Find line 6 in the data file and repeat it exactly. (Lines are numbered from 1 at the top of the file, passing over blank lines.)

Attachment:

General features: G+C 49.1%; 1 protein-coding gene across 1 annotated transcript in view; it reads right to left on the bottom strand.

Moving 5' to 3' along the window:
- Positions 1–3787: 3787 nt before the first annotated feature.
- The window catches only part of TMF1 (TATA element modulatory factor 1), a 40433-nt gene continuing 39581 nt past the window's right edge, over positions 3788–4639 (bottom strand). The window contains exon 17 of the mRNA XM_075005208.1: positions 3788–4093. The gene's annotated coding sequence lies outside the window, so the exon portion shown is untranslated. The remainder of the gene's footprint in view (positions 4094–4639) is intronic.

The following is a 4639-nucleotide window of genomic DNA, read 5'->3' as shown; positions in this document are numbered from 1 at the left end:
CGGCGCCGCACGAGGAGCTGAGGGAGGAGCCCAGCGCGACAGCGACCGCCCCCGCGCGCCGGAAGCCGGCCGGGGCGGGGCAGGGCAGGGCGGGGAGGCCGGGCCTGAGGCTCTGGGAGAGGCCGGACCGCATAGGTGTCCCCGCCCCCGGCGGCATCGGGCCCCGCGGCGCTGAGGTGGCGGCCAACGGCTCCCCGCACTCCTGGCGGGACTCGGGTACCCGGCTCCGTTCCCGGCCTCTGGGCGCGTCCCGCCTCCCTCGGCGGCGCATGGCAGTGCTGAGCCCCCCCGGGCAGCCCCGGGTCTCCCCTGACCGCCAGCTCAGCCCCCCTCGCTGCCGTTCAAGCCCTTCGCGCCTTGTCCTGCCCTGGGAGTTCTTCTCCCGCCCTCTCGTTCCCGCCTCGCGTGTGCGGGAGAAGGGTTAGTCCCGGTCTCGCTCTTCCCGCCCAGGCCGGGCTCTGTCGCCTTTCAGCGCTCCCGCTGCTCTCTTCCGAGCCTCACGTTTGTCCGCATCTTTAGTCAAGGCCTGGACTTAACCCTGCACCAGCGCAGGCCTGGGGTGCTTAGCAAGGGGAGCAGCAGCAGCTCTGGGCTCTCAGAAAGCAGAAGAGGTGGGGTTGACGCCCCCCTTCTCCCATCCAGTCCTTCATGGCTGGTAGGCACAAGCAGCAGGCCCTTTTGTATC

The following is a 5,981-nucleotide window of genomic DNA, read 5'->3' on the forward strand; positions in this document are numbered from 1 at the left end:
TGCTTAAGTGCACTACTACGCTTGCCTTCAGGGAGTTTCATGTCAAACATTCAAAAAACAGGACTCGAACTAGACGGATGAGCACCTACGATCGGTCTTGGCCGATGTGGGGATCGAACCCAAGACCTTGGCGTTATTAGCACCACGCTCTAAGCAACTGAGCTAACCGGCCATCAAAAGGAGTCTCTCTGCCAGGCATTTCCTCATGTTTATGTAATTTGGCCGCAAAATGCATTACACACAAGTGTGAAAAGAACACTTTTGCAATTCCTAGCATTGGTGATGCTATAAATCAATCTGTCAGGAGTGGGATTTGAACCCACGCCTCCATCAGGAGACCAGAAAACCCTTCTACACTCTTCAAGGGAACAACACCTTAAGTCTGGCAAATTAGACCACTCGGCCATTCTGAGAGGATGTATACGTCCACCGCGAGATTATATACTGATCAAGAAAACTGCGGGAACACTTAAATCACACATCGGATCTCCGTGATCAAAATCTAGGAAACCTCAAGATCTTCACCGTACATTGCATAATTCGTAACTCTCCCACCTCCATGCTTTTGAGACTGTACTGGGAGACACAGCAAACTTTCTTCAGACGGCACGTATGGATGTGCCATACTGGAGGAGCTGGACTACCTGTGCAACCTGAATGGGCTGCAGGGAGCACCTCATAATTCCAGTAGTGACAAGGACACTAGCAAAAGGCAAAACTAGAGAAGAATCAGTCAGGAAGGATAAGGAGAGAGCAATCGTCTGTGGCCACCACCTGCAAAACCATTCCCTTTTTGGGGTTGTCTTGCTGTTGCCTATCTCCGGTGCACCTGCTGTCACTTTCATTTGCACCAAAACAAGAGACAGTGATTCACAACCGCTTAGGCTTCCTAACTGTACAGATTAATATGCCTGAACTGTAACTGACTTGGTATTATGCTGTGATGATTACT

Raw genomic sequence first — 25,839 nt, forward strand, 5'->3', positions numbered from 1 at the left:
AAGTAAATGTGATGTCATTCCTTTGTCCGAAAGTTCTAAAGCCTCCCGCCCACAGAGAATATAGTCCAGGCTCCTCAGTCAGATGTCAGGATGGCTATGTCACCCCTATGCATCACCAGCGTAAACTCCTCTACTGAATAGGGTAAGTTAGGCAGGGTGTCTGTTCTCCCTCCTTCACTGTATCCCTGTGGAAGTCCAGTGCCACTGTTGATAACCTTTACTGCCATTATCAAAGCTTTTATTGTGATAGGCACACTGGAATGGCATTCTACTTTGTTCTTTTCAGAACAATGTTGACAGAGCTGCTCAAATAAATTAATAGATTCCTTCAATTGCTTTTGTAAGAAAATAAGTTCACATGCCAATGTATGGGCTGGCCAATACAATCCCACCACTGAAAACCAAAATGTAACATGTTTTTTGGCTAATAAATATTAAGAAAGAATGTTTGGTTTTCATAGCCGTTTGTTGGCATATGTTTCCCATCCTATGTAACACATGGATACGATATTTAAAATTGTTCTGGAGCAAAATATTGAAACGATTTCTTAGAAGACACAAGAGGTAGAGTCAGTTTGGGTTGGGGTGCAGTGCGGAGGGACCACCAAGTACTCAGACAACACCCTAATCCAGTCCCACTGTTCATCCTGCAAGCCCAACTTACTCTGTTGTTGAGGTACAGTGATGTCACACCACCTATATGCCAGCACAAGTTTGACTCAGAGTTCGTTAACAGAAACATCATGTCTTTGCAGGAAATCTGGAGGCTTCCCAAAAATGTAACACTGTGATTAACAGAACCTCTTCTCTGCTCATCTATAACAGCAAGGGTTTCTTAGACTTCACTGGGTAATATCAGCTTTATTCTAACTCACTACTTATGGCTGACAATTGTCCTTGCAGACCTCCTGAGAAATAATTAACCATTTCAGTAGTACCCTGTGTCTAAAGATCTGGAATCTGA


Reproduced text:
CGGCGCCGCACGAGGAGCTGAGGGAGGAGCCCAGCGCGACAGCGACCGCCCCCGCGCGCCGGAAGCCGGCCGGGGCGGGGCAGGGCAGGGCGGGGAGGCCGGGCCTGAGGCTCTGGGAGAGGCCGGACCGCATAGGTGTCCCCGCCCCCGGCGGCATCGGGCCCCGCGGCGCTGAGGTGGCGGCCAACGGCTCCCCGCACTCCTGGCGGGACTCGGGTACCCGGCTCCGTTCCCGGCCTCTGGGCGCGTCCCGCCTCCCTCGGCGGCGCATGGCAGTGCTGAGCCCCCCCGGGCAGCCCCGGGTCTCCCCTGACCGCCAGCTCAGCCCCCCTCGCTGCCGTTCAAGCCCTTCGCGCCTTGTCCTGCCCTGGGAGTTCTTCTCCCGCCCTCTCGTTCCCGCCTCGCGTGTGCGGGAGAAGGGTTAGTCCCGGTCTCGCTCTTCCCGCCCAGGCCGGGCTCTGTCGCCTTTCAGCGCTCCCGCTGCTCTCTTCCGAGCCTCACGTTTGTCCGCATCTTTAGTCAAGGCCTGGACTTAACCCTGCACCAGCGCAGGCCTGGGGTGCTTAGCAAGGGGAGCAGCAGCAGCTCTGGGCTCTCAGAAAGCAGAAGAGGTGGGGTTGACGCCCCCCTTCTCCCATCCAGTCCTTCATGGCTGGTAGGCACAAGCAGCAGGCCCTTTTGTATC